The Pennsylvania Railroad was founded in 1846 and went on to become one of the largest railroads in US history at one time managing a budget larger than the US government’s. It controlled about 10,000 miles of track and was affiliated with about 800 other rail companies.
The PRR developed a repair facility in Altoona in 1849 that was later to become the largest in the world. Additional repair shops were developed in Western Pennsylvania and Fort Wayne, Indiana.
Multiple mergers and expansions took place in the late 1800’s and early 1900’s that helped form the Pennsylvania Railroad including acquisition of the North Central Railway, United New Jersey Railroad and Canal Company, Baltimore and Potomac RR, Union RR and later the Philadelphia, Wilmington and Baltimore RR (PW&B).
Passenger service started in 1885 from NYC to Washington, DC called the “Congressional Limited Express”. Later the “Senator” was added from Boston to Washington. The passenger service continued to expand with the New York to Chicago service called the “Pennsylvania Limited”. This was the first passenger service to contain the vestibule between each car allowing movement from one car to another within an enclosed area. In 1902, this line was changed to the “Pennsylvania Special”, and later in 1912, it was replaced by the famous “Broadway Limited”.
In 1910, the PRR began to electrify some of its rail lines using DC current that supplied power via a third rail. This started in the New York Terminal first, then was followed by Philadelphia, but this time, the power was supplied by overhead lines using AC current. This method then became the universal way of electrifying train lines. The “Congressional Limited” became the first passenger service to use electric trains between New York and Washington pulled by GG1-type locomotives. The “Metropolitan” was the first electric passenger train to go into operation from Philadelphia to Harrisburg in 1938. Eventually, over 2600 miles of track became electrified within the PRR system.
In 1916, the PRR began using the slogan “Standard Railroad of the World”, meaning the PRR was the railroad by which all other railroads measured themselves. It was the first railroad to implement many new innovations, including the vestibule as mentioned above. Also they were the first to replace wooden cars with steel-bodied cars. They were also one of the first companies to standardize equipment and processes throughout the entire company, not a common concept in those times. They were even one of the first to standardize their color scheme.
Another first for the Pennsylvania Railroad was to use position-light signals to replace the old semaphore signals. The position-light signal was a round target-type display of up to 9 lights – one in the center and eight in a circle near the edge. The lights used were amber-colored so that they could be seen through fog. Different light displays sent different messages. They were usually displayed as 3 lit lights in a row. For example, if the 3 lights were arranged horizontally, that meant to stop. A vertical display meant to proceed. An “X” meant to take a siding. Later on the 2 outside lights in the horizontal row were changed to red lenses and the center light would be off in the “stop” display. Eventually, these signal displays could be transmitted electronically directly into the engineer’s cab via a track circuit (called cab signaling). The PRR was the first to use this technology also.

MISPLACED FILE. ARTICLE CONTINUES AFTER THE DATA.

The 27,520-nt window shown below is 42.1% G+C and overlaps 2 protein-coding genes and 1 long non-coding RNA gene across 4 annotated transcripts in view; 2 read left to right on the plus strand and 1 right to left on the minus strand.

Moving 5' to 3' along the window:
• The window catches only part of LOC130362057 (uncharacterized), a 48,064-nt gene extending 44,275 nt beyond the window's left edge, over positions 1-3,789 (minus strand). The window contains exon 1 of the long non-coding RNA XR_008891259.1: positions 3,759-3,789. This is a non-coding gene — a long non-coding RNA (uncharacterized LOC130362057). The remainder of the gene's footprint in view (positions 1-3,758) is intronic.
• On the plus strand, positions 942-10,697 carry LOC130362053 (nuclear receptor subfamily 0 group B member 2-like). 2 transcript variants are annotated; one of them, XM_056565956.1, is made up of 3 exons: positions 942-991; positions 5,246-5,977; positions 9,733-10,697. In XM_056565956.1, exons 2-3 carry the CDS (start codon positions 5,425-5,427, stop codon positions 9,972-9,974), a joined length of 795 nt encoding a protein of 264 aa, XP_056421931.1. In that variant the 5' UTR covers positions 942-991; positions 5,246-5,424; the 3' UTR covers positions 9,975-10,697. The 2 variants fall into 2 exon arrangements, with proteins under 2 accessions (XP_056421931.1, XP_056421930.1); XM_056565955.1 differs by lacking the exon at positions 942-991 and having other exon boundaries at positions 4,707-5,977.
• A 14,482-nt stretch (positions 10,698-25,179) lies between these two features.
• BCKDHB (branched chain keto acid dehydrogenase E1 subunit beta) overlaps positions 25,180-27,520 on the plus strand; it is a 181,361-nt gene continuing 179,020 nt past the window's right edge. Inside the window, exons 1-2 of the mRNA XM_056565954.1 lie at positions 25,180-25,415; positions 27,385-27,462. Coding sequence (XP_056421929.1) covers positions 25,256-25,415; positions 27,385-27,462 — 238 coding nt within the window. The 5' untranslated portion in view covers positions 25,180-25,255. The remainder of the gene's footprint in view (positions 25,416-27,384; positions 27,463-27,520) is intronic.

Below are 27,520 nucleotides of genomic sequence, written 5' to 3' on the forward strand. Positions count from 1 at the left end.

The PRR’s steam locomotives were built conservatively and standardized with a certain design style like the rest of the company. They designed and built a large number of their own locomotives. If they needed an outside service they would usually turn to Baldwin and rarely to ALCO since that was a supplier to its competitor – the NY Central.
Diesel locomotive use began in the 1940s beginning with E7s from General Motors Electro-Motive Division. Most were “A” units and some were “B” units (cabless boosters). Later after trying 2 groups of Baldwin engines which proved troublesome, they went back to EMD for E8 “A” unit locomotives in the early 1950s.
The Pennsylvania Railroad built many great passenger stations such as the Broad Street Station in Philadelphia, the Union Station in Washington, DC (built jointly with B&O), the Penn Station in New York City and in Newark New Jersey, the grand 30th Street Station In Philadelphia and the Union Station in Chicago(built jointly with Milwaukee Road and Burlington Route.
Like most large railways, the Pennsylvania Railroad was no stranger to big changes in the mid to late 1900’s. In 1968, it merged with New York Central, one of its main competitors, to form the Penn Central System. Shortly after that, it acquired the New York, New Haven and Hartford Railroad. Unfortunately, the company met with hard times in the 70’s and had to file for bankruptcy. Its assets were then transferred to Conrail in 1976. Conrail was later acquired by Norfolk Southern and CSX, splitting its assets. Now, most of the original PRR is owned by Norfolk Southern.
The Pennsylvania Railroad, however, stands as one of the greatest railroads in the history of the world. It was a great and grand empire in its day and made an undeniably huge contribution to industrialization, transportation and financial development of the United States.
The famous Horseshoe Curve, in operation since 1854, built by the PRR, located near Altoona, PA is a favorite place to replicate by model railroaders. It was originally 2 track, then expanded to 4 tracks in 1898. Corail later removed one of the tracks. The three track "engineering marvel" is now owned and operated by Norfolk Southern.
The following video may help give you some ideas about modeling the PRR...